Winnipeg Free Press - PRINT EDITION

Alleged victim's story disputed

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A woman at the centre of a workplace sexual-harassment complaint was portrayed Friday as a difficult employee who undermined other workers to get more shifts and who talked openly about her sexual lifestyle when on the job.

It's now up to adjudicator Robert Dawson, a Winnipeg lawyer, to make sense of two days of testimony at a Manitoba Human Rights Commission hearing being held to determine whether the woman's boss did enough to protect her from an abusive customer who allegedly groped her breasts and made lurid comments about sexually assaulting her.

Her boss, who owns a local wine- and beer-making supply store, and the customer, have both denied her allegations.

On Friday, the hearing heard how the woman lived in an open relationship with her fiancé and talked to other employees, and even customers, on topics of a sexual nature.

"The stuff she told me made me uncomfortable," a former male employee said, adding she sometimes initiated flirtatious conversations.

The Free Press is not naming either party for legal and privacy reasons.

However the woman's fiancé of eight years, who currently lives out of the province, said the woman was deeply affected by what happened to her at work, which she has said included an incident where the customer rubbed his crotch against her in a narrow store aisle.

"She was uncomfortable talking about it and I didn't want to press her, so we left it at that," her fiancé said, saying she cried at times and was unable to leave her home.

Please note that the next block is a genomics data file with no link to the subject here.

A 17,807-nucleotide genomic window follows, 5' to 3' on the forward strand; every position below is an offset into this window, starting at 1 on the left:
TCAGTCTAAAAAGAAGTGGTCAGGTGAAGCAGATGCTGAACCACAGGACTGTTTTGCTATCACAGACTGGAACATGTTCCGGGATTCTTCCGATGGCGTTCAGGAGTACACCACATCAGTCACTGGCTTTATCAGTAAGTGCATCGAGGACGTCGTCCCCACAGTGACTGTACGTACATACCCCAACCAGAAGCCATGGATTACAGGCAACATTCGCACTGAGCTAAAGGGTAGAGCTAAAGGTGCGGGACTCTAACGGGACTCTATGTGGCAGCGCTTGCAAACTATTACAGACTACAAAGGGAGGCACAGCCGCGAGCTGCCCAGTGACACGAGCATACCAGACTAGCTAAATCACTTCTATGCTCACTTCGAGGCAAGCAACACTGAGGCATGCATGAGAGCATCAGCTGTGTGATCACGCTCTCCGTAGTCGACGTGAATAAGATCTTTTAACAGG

"There were times she'd just lie in bed motionless," he said.

The fiancé also told commission lawyer Isha Khan he believed after she told her boss what had happened, he did not take appropriate action to correct the atmosphere within the store.

However, other employees told Dawson they had no issue working at the store and didn't witness any of the inappropriate behaviour or comments the women alleged.

"I never had any issues," a former male employee said, adding he asked the boss not to work the same shift as the woman as he believed she wanted to take over his part-time hours.

A female employee, who's worked at the store since June 2007, also said she did not witness any abusive behaviour.

"I never noticed anything go on," she said. "I can't remember much."

The woman, who has described herself as a rape survivor, testified the sexual harassment against her was so cruel and her personal safety was threatened so much she was forced to change her name.

Her ex-boss has claimed she's just after a $5,000 settlement.

The woman said she was fired from her job of 17 months in May 2010 after she told her boss she was filing a complaint against him for failing to deal with the customer's ongoing harassment and failing to provide a safe work environment.

The woman has also said she had been raped at a local sci-fi and fantasy convention. She did not report the crime to police.

She claimed a number of other women had also been sexually assaulted at the convention, a point disputed by an organizer, who testified that in her time helping run the event no other sexual assaults had been brought to her or other organizers' attention.

bruce.owen@freepress.mb.ca

 

Republished from the Winnipeg Free Press print edition February 9, 2013 A7

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